Climate Action Plan and Water – Aligning Practice with Vision

by Bryce Carnehl, Affiliate ASLA

Podium plating with supplemental rainfall irrigation system to support plants in porous engineered soils. / image: Hunter Industries, Inc.

Climate Action Plan and Collaborators

In 2022 the American Society of Landscape Architects published their Climate Action Plan (CAP), which sets a bold vision to be a zero emissions profession by the year 2040. Increasing the percentage of green space, selecting low carbon materials, enhancing biodiversity, and many more ideas are offered within the plan. Developed by a team of leading landscape architects, this plan, and accompanying field guide, provides a framework for landscape architects to achieve this goal.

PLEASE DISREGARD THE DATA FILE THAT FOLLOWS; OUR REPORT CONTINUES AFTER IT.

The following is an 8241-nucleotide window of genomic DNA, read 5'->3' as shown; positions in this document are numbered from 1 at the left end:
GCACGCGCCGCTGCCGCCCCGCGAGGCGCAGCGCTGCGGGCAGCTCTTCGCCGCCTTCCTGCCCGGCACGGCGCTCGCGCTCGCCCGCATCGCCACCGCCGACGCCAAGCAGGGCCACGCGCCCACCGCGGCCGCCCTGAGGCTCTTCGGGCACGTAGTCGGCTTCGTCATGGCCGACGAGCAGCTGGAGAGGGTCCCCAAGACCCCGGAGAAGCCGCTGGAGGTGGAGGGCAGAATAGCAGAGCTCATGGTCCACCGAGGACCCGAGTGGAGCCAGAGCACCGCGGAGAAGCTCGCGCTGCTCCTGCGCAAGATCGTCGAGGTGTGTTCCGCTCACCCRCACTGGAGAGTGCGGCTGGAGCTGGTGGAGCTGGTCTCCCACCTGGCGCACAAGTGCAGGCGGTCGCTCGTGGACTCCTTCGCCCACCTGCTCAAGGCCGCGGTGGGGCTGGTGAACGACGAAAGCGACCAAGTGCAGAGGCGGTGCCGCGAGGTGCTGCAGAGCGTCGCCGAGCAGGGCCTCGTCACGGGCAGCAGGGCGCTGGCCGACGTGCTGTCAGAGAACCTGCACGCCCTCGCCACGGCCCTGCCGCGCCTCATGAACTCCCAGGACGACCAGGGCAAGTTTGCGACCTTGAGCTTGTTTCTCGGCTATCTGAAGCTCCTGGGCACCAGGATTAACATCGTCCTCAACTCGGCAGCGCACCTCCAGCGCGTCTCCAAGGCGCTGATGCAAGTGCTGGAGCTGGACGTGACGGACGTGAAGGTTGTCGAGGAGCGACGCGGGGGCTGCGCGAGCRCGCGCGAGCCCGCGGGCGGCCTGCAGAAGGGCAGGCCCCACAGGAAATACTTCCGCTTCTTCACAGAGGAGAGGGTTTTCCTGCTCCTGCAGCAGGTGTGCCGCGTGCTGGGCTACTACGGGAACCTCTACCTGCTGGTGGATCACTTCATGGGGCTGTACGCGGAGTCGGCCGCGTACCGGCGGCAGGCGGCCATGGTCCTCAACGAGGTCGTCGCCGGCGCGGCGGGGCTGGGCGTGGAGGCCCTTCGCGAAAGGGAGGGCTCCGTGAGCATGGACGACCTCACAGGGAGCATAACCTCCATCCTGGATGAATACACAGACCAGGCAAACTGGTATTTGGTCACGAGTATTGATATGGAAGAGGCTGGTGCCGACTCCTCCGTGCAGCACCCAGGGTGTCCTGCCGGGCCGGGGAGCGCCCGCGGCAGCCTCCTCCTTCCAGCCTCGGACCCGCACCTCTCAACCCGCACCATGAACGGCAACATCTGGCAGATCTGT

As one can imagine, it takes a team of collaborators and partners to build such a plan and execute such a vision. Leading the drive to this vision is the ASLA Climate Action Committee and subcommittees. This committee is charged with building road maps, actions, guides, and identifying collaborators to help fulfill the goals of the CAP. One such collaborator group is the Corporate Member Committee and its roster of manufacturers and vendors that support landscape architects and the landscape industry markets. With approximately 75% of landscape architecture project emissions coming from materials, collaboration between these groups is crucial to realize a zero emissions profession. As these committees focus up the value chain in the economies of landscape architecture, there is an excellent opportunity for the ASLA Professional Practice Networks (PPNs) to incorporate the intended goals of the CAP in the day-to-day practice of landscape architecture–especially the Water Conservation PPN.

Water and the Climate Action Plan